Whilst in Poland earlier this month, UN Human Rights Chief Navi Pillay visited the Auschwitz-Birkenau Museum where she held candles in front of the death wall and signed the commemoration book for the victims of the Nazi regime.
Her message reads:
“All those who deny the Holocaust happened, or who engage in anti-Semitism or other forms of religious, racial or ethnic intolerance, xenophobia, or discrimination of any sort, should visit Auschwitz so that they realize where such behaviour can lead. The warning signs of serious human rights violations were there for all to see in the 1930s, yet everyone turned a blind eye.
As former President of the UN Rwanda Tribunal, where suspects of genocide were tried, I can testify that we have still not learned the full lesson of the Holocaust.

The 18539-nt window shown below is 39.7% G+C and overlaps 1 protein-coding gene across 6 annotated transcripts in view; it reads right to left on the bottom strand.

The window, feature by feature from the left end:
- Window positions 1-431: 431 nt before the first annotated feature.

It is a truly humbling and harrowing experience to feel the chill of evil and immense tragedy that permeates the walls and grounds of this terrible place.
On behalf of the whole United Nations system, I sign this book in commemoration of all the children, women and men who were killed by the Nazi regime, in absolute denial of their Human Rights.”
This was the High Commissioner’s first visit to Poland where she engaged with senior Government officials on the protection and promotion of human rights in Poland, including with representatives of the Executive, Parliament, Polish independent human rights institutions, as well as the Office for Democratic Institutions and Human Rights of the Organization for Security and Co-operation in Europe, and members of civil society.
Pillay highlighted the vital role that the Government can play in following-up to recommendations of human rights treaty bodies, special procedures and the Universal Periodic Review holistically, and the importance of involving civil society in that process. The High Commissioner welcomed Poland’s contribution to promoting and protecting human rights worldwide in its capacity as current President of the UN Human Rights Council.
29 October 2013